Ever gone looking for a certain pair of shoes — just once even — and had some banner ad follow you to every site you visit for a month trying to sell you those loafers? Or maybe you’ve accidentally stumbled into someone’s Pinterest board for five seconds and been pushed for a week to shop for chapel-length wedding veils and event florists? That’s because advertisers are using everything they can learn about you to sell to who they think you are based on your browsing habits.
A new browser extension called Floodwatch scrubs up all of those ads that you’re shown throughout the day and builds a profile of how you’re being advertised to. The project is a collaboration between a data firm called The Office for Creative Research (OCR) and Pulitzer Prize-winning journalist Ashkan Soltani.
The app is a simple Google Chrome plugin that collects every online advertisement you see into a database that remembers where it was published, what it was advertising, what advertising service published the ad, and even the general coloration of the ad — this writer wracked up over a hundred ads in only an hour or two, a startling majority of which were either predominantly black or grey.
The app was made to collect and expose the many ways that advertisers are exploiting our browsing habits to build a comprehensive profile of who we are.
“Unregulated, these practices are already leading to to price discrimination, privacy violations and broken trust between customers and customers,” a video introducing Floodwatch says.
To that end, Floodwatch is meant to fight back against the tide of advertisement-driven surveillance. But how do you fight back against ubiquitous big data? With your own database, of course.
Floodwatch has an opt-in system where you can donate your data collection to OCR, who is putting out a call for researches who want to expose the mysterious and invasive practices from big data firms who sell personal information for the sake of advertisers.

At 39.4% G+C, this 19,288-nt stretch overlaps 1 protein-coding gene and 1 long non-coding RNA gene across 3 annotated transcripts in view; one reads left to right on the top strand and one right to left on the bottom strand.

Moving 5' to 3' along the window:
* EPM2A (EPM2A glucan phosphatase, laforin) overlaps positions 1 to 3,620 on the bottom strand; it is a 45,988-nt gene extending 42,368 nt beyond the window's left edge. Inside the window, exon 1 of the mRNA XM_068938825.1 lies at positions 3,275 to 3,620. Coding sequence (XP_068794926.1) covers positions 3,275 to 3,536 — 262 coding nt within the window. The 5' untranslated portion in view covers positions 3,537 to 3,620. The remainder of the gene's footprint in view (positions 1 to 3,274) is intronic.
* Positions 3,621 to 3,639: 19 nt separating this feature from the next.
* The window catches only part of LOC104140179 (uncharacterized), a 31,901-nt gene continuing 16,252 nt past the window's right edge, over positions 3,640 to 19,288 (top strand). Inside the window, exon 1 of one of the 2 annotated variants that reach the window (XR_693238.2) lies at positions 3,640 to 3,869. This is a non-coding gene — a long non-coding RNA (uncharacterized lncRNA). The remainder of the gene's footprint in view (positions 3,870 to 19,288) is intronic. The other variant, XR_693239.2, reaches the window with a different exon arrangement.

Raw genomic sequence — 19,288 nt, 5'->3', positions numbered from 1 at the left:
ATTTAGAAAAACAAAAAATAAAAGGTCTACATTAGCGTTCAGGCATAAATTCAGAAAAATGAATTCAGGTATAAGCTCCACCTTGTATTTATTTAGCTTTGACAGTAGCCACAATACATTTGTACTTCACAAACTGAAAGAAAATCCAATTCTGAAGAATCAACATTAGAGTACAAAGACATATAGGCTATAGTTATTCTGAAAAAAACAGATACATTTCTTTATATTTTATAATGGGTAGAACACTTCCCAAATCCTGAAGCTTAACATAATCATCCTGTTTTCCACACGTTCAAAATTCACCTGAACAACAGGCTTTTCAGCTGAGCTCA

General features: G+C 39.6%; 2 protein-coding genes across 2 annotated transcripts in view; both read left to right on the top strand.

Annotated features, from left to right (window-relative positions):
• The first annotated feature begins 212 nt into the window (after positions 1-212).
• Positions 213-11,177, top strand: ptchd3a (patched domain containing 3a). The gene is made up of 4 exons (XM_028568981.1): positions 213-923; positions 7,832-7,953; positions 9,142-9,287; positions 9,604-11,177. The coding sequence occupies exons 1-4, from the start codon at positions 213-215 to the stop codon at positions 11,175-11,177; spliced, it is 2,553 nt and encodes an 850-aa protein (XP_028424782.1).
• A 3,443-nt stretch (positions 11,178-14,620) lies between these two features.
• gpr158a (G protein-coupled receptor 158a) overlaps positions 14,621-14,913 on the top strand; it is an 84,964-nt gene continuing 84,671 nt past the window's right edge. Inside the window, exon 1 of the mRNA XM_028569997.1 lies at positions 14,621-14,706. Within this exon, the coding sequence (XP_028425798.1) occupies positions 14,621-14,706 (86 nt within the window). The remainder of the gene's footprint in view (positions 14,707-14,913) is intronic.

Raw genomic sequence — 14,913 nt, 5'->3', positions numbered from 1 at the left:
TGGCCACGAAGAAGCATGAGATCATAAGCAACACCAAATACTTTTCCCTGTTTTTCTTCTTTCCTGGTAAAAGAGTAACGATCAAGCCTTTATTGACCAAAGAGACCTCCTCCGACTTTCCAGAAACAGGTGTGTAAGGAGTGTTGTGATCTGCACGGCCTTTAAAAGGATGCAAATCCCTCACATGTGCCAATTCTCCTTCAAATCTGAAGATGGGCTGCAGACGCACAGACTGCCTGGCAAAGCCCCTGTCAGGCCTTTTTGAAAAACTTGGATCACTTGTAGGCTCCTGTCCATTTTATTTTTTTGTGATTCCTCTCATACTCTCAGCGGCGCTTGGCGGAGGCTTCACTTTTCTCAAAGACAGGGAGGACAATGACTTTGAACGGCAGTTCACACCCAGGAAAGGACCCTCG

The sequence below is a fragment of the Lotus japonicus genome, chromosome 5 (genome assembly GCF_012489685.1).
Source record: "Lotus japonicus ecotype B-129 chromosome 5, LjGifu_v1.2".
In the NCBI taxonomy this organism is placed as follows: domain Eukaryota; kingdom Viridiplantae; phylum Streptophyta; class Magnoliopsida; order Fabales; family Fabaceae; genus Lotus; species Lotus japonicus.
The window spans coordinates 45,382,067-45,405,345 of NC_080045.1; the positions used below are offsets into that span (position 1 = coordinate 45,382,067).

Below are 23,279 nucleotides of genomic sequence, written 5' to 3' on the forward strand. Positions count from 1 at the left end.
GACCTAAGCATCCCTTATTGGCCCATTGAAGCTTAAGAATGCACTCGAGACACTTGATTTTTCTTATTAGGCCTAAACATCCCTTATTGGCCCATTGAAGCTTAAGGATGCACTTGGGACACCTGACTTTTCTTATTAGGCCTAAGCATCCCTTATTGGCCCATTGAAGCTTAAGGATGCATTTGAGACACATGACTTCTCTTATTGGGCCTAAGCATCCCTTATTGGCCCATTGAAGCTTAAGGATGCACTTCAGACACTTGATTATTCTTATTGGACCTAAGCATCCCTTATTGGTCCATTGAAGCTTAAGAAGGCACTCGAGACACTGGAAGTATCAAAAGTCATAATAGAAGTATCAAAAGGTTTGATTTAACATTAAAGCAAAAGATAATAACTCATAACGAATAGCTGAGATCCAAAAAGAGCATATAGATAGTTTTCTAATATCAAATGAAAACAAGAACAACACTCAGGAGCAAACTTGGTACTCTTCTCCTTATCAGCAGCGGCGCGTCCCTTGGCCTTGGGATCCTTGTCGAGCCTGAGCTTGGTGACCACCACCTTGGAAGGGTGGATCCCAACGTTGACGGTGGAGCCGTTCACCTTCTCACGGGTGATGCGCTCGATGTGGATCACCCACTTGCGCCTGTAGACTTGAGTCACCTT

“Our hope is that by creating a better understanding of ad targeting tactics, we can drive better controls of discriminatory or unfair practices,” the video says. “By using Floodwatch, you’ll help to push back against surveillance advertising.”
Jer Thorpe, one of the OCR researchers who built Floodwatch, turned the tool on himself to see what his browsing habits could determine about his personal life. He wrote a Medium post wherein he says that he paid ten strangers to look at his Floodwatch data and try and determine intimate details about his life, though none of them turned out to be an accurate portrait of the man himself.
Online advertisers assumed he was a Jewish man (he’s not) and a gamer (he’s not), and the strangers he hired ended up making strange, microscopic determinations about his inner life, including that “although [he’s] a dreamer with hopes and aspirations of grandeur, John needs to focus on his current situation and build his future on reality, not dreams.”
Mr. Thorpe wrote about his experiment:
[These ads] can also be reminders of the long memory of our ad identities – that brief dalliance with a jewelry site 18 months ago means I’m still seeing ads for watches every day. The aggregated portrait is not so much an image of me as it is an image of what advertisers see of me. It is an identity assembled from fleeting glimpses, long-expired actions, and, more than anything, guesswork.
Still, whether or not online ads can perfectly simulate a digital profile of who we really are doesn’t mean they aren’t pulling from our personal lives for profit. One look at Floodwatch’s timeline view shows how your browsing data can be used to track you.
Go on a vacation recently? A destination wedding? Did you move to a new town? Spend any time on airport Wifi or on Yelp, and it’s likely you were advertised to accordly, and one look at your browsing history can figure out when and where you’ve been.
But as the Floodwatch team points out, we have no idea exactly how ad agencies are using our data. Though they take plenty of our personal data, they give almost nothing in return, all in the name of competetive advantage over other secretive ad agencies. Google’s transparency reports may show how they comply with government requests for our data, but you’ll never see a comprehensive disclosure of what Google is doing with the same data.
Still, in fighting back against big data, OCR is, of course, using big data. To believe in Floodwatch’s fight-fire-with-fire tactic, you have to have trust that the OCR researchers and Mr. Soltani are themselves trustworthy.